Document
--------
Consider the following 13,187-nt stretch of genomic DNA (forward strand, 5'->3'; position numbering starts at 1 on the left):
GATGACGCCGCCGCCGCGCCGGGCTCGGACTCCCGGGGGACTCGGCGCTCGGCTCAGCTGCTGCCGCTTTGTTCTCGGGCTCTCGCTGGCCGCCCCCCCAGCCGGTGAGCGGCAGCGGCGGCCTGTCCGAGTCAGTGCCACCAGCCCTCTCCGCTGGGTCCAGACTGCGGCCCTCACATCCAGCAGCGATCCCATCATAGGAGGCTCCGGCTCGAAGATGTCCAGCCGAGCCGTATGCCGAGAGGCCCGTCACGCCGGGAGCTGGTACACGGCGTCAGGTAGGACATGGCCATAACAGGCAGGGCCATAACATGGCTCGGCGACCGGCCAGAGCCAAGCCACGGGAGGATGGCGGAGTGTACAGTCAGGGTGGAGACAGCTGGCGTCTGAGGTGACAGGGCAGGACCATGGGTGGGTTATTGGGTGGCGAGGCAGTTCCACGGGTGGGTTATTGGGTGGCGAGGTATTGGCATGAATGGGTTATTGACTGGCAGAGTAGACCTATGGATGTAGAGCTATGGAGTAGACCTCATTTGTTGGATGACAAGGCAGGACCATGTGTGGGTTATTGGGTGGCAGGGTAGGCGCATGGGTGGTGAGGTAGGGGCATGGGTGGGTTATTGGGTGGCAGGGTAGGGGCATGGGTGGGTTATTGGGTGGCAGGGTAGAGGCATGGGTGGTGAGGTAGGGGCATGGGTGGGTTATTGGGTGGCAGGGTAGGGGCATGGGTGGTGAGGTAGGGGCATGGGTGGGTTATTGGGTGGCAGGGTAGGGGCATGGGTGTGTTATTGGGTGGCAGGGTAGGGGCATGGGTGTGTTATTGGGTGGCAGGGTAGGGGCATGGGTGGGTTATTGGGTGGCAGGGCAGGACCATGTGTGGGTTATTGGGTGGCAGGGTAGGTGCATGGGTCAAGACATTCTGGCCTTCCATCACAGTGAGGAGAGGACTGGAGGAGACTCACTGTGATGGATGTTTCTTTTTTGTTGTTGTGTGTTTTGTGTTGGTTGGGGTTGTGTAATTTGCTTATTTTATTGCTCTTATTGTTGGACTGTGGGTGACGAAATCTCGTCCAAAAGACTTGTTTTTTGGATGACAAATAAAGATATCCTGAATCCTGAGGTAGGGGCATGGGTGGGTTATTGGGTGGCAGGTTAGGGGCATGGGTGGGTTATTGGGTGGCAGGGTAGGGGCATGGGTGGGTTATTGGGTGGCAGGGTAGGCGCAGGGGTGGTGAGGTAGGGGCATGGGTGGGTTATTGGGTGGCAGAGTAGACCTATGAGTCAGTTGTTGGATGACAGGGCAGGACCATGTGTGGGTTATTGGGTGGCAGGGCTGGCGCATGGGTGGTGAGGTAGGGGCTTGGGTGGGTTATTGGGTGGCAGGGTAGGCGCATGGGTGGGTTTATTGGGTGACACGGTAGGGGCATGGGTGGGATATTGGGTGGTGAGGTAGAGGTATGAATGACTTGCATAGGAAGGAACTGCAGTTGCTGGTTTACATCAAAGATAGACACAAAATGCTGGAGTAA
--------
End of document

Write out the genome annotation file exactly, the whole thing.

Consider the following 13,187-nt stretch of genomic DNA (forward strand, 5'->3'; position numbering starts at 1 on the left):
GATGACGCCGCCGCCGCGCCGGGCTCGGACTCCCGGGGGACTCGGCGCTCGGCTCAGCTGCTGCCGCTTTGTTCTCGGGCTCTCGCTGGCCGCCCCCCCAGCCGGTGAGCGGCAGCGGCGGCCTGTCCGAGTCAGTGCCACCAGCCCTCTCCGCTGGGTCCAGACTGCGGCCCTCACATCCAGCAGCGATCCCATCATAGGAGGCTCCGGCTCGAAGATGTCCAGCCGAGCCGTATGCCGAGAGGCCCGTCACGCCGGGAGCTGGTACACGGCGTCAGGTAGGACATGGCCATAACAGGCAGGGCCATAACATGGCTCGGCGACCGGCCAGAGCCAAGCCACGGGAGGATGGCGGAGTGTACAGTCAGGGTGGAGACAGCTGGCGTCTGAGGTGACAGGGCAGGACCATGGGTGGGTTATTGGGTGGCGAGGCAGTTCCACGGGTGGGTTATTGGGTGGCGAGGTATTGGCATGAATGGGTTATTGACTGGCAGAGTAGACCTATGGATGTAGAGCTATGGAGTAGACCTCATTTGTTGGATGACAAGGCAGGACCATGTGTGGGTTATTGGGTGGCAGGGTAGGCGCATGGGTGGTGAGGTAGGGGCATGGGTGGGTTATTGGGTGGCAGGGTAGGGGCATGGGTGGGTTATTGGGTGGCAGGGTAGAGGCATGGGTGGTGAGGTAGGGGCATGGGTGGGTTATTGGGTGGCAGGGTAGGGGCATGGGTGGTGAGGTAGGGGCATGGGTGGGTTATTGGGTGGCAGGGTAGGGGCATGGGTGTGTTATTGGGTGGCAGGGTAGGGGCATGGGTGTGTTATTGGGTGGCAGGGTAGGGGCATGGGTGGGTTATTGGGTGGCAGGGCAGGACCATGTGTGGGTTATTGGGTGGCAGGGTAGGTGCATGGGTCAAGACATTCTGGCCTTCCATCACAGTGAGGAGAGGACTGGAGGAGACTCACTGTGATGGATGTTTCTTTTTTGTTGTTGTGTGTTTTGTGTTGGTTGGGGTTGTGTAATTTGCTTATTTTATTGCTCTTATTGTTGGACTGTGGGTGACGAAATCTCGTCCAAAAGACTTGTTTTTTGGATGACAAATAAAGATATCCTGAATCCTGAGGTAGGGGCATGGGTGGGTTATTGGGTGGCAGGTTAGGGGCATGGGTGGGTTATTGGGTGGCAGGGTAGGGGCATGGGTGGGTTATTGGGTGGCAGGGTAGGCGCAGGGGTGGTGAGGTAGGGGCATGGGTGGGTTATTGGGTGGCAGAGTAGACCTATGAGTCAGTTGTTGGATGACAGGGCAGGACCATGTGTGGGTTATTGGGTGGCAGGGCTGGCGCATGGGTGGTGAGGTAGGGGCTTGGGTGGGTTATTGGGTGGCAGGGTAGGCGCATGGGTGGGTTTATTGGGTGACACGGTAGGGGCATGGGTGGGATATTGGGTGGTGAGGTAGAGGTATGAATGACTTGCATAGGAAGGAACTGCAGTTGCTGGTTTACATCAAAGATAGACACAAAATGCTGGAGTAA